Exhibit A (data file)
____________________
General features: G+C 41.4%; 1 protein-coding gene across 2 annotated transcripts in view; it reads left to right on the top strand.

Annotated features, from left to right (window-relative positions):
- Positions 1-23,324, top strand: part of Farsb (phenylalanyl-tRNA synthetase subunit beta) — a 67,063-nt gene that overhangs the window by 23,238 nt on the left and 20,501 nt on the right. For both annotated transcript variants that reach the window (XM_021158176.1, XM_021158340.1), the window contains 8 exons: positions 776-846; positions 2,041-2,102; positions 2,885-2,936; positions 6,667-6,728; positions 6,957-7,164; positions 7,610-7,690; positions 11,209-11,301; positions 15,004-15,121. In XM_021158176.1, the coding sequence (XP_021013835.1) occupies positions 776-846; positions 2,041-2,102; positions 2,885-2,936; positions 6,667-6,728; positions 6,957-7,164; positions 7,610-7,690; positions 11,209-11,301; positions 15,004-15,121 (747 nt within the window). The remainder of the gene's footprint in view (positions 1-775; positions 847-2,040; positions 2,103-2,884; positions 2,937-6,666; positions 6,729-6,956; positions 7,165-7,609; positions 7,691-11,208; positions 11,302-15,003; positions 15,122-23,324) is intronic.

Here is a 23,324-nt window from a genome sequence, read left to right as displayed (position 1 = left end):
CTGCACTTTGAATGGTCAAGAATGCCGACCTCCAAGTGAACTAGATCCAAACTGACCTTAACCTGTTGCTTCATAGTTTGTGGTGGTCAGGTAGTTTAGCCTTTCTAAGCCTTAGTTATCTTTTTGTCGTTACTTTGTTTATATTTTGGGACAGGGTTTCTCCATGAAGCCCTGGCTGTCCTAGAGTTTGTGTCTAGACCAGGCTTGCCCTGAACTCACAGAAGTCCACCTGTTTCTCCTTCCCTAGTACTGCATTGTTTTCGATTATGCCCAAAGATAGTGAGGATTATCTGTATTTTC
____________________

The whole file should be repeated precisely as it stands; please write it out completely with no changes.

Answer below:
General features: G+C 41.4%; 1 protein-coding gene across 2 annotated transcripts in view; it reads left to right on the top strand.

Annotated features, from left to right (window-relative positions):
- Positions 1-23,324, top strand: part of Farsb (phenylalanyl-tRNA synthetase subunit beta) — a 67,063-nt gene that overhangs the window by 23,238 nt on the left and 20,501 nt on the right. For both annotated transcript variants that reach the window (XM_021158176.1, XM_021158340.1), the window contains 8 exons: positions 776-846; positions 2,041-2,102; positions 2,885-2,936; positions 6,667-6,728; positions 6,957-7,164; positions 7,610-7,690; positions 11,209-11,301; positions 15,004-15,121. In XM_021158176.1, the coding sequence (XP_021013835.1) occupies positions 776-846; positions 2,041-2,102; positions 2,885-2,936; positions 6,667-6,728; positions 6,957-7,164; positions 7,610-7,690; positions 11,209-11,301; positions 15,004-15,121 (747 nt within the window). The remainder of the gene's footprint in view (positions 1-775; positions 847-2,040; positions 2,103-2,884; positions 2,937-6,666; positions 6,729-6,956; positions 7,165-7,609; positions 7,691-11,208; positions 11,302-15,003; positions 15,122-23,324) is intronic.

Here is a 23,324-nt window from a genome sequence, read left to right as displayed (position 1 = left end):
CTGCACTTTGAATGGTCAAGAATGCCGACCTCCAAGTGAACTAGATCCAAACTGACCTTAACCTGTTGCTTCATAGTTTGTGGTGGTCAGGTAGTTTAGCCTTTCTAAGCCTTAGTTATCTTTTTGTCGTTACTTTGTTTATATTTTGGGACAGGGTTTCTCCATGAAGCCCTGGCTGTCCTAGAGTTTGTGTCTAGACCAGGCTTGCCCTGAACTCACAGAAGTCCACCTGTTTCTCCTTCCCTAGTACTGCATTGTTTTCGATTATGCCCAAAGATAGTGAGGATTATCTGTATTTTC